There is a lot to see here, and it is mostly good to great, but for some reason this film failed to grab me as other similar Hitchcock vehicles have done. The scene in the rain, as a man flees through a sea of umbrellas, is wonderful, and the climax on the plane is equally so. However, I didn't feel the whole was as good as the sum of its parts. The acting was fine, including some familiar Hitchcock actors (Edmund Gwenn and George Sanders), and Laraine Day looked lovely throughout. There is some humour in the script, and a nice running joke of the leading character constantly losing his hat, but overall the film seemed longer than necessary. This is very much a patriotic film, from an ex-pat Englishman to his new countrymen - a rallying cry to pay attention to the war 'over there' and, perhaps, lend a hand. The ending, therefore, comes across a tad heavy-handed, but necessarily so, given the time. 

I supposedly watched the Criterion version on Amazon Video, but it didn't look like it. It was certainly watchable, but nowhere near the standard expected of a top-notch restoration. Disappointing.
(06-14-2018, 10:17 AM)Garp Wrote: [ -> ]Week 24: 'Foreign Correspondent' [1940]

I supposedly watched the Criterion version on Amazon Video, but it didn't look like it. It was certainly watchable, but nowhere near the standard expected of a top-notch restoration. Disappointing.

I think you were conned. Ask for your money back. I own the Criterion blu-ray and it looks top-notch:

I think I mentioned it elsewhere but... Christopher Nolan has sighted the plane-sea-crash at the end as inspiration for his 'Dunkirk'.
Week 25: 'Mr. and Mrs. Smith' [1941]
Source: Amazon Video [streaming]

Another atypical Hitchcock, this time a screwball/romantic-comedy. Having discovered that their marriage wasn't legally binding, Mr. Smith (Robert Montgomery) is slow to pop the question a second time. Mrs. Smith (Carole Lombard) therefore decides to throw the bum out and have some single fun of her own. Hilarity ensues as the erstwhile husband tries to win his bride back.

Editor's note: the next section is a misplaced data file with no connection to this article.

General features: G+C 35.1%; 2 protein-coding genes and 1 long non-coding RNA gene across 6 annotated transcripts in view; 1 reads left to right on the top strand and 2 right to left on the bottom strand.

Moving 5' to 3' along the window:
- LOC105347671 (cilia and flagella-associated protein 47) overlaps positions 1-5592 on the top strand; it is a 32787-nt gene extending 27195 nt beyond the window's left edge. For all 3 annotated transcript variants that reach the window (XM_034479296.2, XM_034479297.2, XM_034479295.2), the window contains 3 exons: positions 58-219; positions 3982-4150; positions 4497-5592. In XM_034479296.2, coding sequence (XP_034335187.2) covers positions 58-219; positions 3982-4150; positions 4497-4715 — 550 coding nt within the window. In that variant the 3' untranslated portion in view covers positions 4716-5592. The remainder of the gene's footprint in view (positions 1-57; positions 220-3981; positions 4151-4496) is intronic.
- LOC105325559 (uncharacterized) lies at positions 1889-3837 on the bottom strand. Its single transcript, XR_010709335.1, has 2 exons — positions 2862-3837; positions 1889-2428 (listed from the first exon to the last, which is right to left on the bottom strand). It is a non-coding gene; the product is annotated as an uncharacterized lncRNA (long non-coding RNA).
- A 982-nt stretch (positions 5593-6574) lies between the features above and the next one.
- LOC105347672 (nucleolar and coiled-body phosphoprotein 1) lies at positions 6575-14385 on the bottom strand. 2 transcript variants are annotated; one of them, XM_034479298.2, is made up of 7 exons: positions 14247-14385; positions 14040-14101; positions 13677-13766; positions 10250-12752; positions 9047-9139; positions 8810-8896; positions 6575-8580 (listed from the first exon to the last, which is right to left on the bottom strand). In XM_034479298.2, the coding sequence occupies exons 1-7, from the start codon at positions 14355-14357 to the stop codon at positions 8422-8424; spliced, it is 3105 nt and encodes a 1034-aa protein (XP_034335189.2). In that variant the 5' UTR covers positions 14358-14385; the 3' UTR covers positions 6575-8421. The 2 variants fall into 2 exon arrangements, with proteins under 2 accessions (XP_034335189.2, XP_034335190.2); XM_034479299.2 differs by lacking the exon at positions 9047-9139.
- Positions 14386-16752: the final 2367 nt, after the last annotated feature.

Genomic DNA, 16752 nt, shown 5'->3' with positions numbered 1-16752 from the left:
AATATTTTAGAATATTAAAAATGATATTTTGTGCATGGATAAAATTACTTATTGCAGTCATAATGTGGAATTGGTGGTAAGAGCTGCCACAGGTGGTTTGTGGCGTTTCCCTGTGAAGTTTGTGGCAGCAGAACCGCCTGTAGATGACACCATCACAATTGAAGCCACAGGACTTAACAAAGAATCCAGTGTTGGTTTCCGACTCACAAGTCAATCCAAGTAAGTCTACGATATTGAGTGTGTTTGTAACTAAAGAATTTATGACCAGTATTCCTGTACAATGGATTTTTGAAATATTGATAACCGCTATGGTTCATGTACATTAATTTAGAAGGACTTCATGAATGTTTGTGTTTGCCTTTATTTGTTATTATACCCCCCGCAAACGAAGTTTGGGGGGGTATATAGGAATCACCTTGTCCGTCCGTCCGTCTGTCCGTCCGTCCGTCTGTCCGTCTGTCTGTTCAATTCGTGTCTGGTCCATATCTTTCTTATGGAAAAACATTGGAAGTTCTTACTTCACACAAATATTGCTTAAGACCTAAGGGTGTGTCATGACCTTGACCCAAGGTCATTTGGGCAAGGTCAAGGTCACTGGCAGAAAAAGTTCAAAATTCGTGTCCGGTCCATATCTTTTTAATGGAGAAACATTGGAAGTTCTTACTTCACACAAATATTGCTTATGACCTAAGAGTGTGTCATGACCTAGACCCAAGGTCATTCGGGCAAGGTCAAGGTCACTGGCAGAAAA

Or I assume that was the intended result, although 'hilarity' is somewhat stretching it. Perhaps 'pockets of whimsy', if that doesn't sound too pompous.

Hitchcock apparently agreed to direct this film as a favour to his friend Lombard, and he does an average job with a below-average script. You won't find any great sparks of genius in the direction, but there are the occasional good lines and scenes, and the leads have a chemistry that works. But overall it's more of a miss than a hit. This is no 'Bringing up Baby' or 'Philadelphia Story' (high benchmarks, I know) and comes across as a wasted opportunity for all involved. 

I watched this on Amazon Video and it looked good. Some hiss during quieter scenes, but not too distracting. Still, with hindsight I should have saved my money and just watched the DVD I had from the library for free. I doubt it would have made any great difference.
Week 26: 'Suspicion' [1941]
Source: Blu-ray

Joan Fontaine sure can pick 'em. After suffering emotional aloofness at the hands of Laurence Olivier in 'Rebecca', here she falls for the habitual gambler, slacker man-child Cary Grant who may or may not be out to off her and/or his friends for the loot. 

Fontaine won the Oscar that year for her portrayal of the bookish Lina, though her Second Mrs. De Winter was a better role the previous year and her nod here may be in lieu of that oversight. (Other Hitchcock alums include Leo G Carroll, Dame May Whitty and Nigel Bruce, with Cary Grant in his first of four collaborations with Hitch.) Grant is cocky and mercurial, yet still seems to attract friends and admirers because, well, he looks like Cary Grant. Still, it takes some suspension of belief that the sober Fontaine would fall so heavily for him, with so obvious flaws.

There are some great touches to be seen here. The film opens in darkness, with only Grant's unmistakable voice to be heard for several seconds. Later, when Lina convinces herself that her husband has murdered Beaky (Nigel Bruce, playing a wonderfully bumbling upper class stereotype), the lighting and sound change dramatically as she reenters her house. Hitch has more fun with shadows here, reusing some tricks from his silent era. The shadow of the the round, multi-paneled window becomes like a web as Fontaine stands in the centre of it, caught in a marriage to a man she adores but who may ultimately devour her. The scene of Grant ascending the stairs with a glass of milk is justly famous, showing how well Hitchcock could make even the simplest of gestures suspenseful.

The ending is anti-climatic, necessarily so to protect Grant's good guy image, and only takes away slightly from the tension that has been building up. A great way to celebrate the half-way mark in this year-long project.

I watched the Warner Archive Collection blu-ray and it was very good. Some scenes were softer than others, some more grainy, but free of specks or noticeable age. Sound was clear and mostly hiss-free.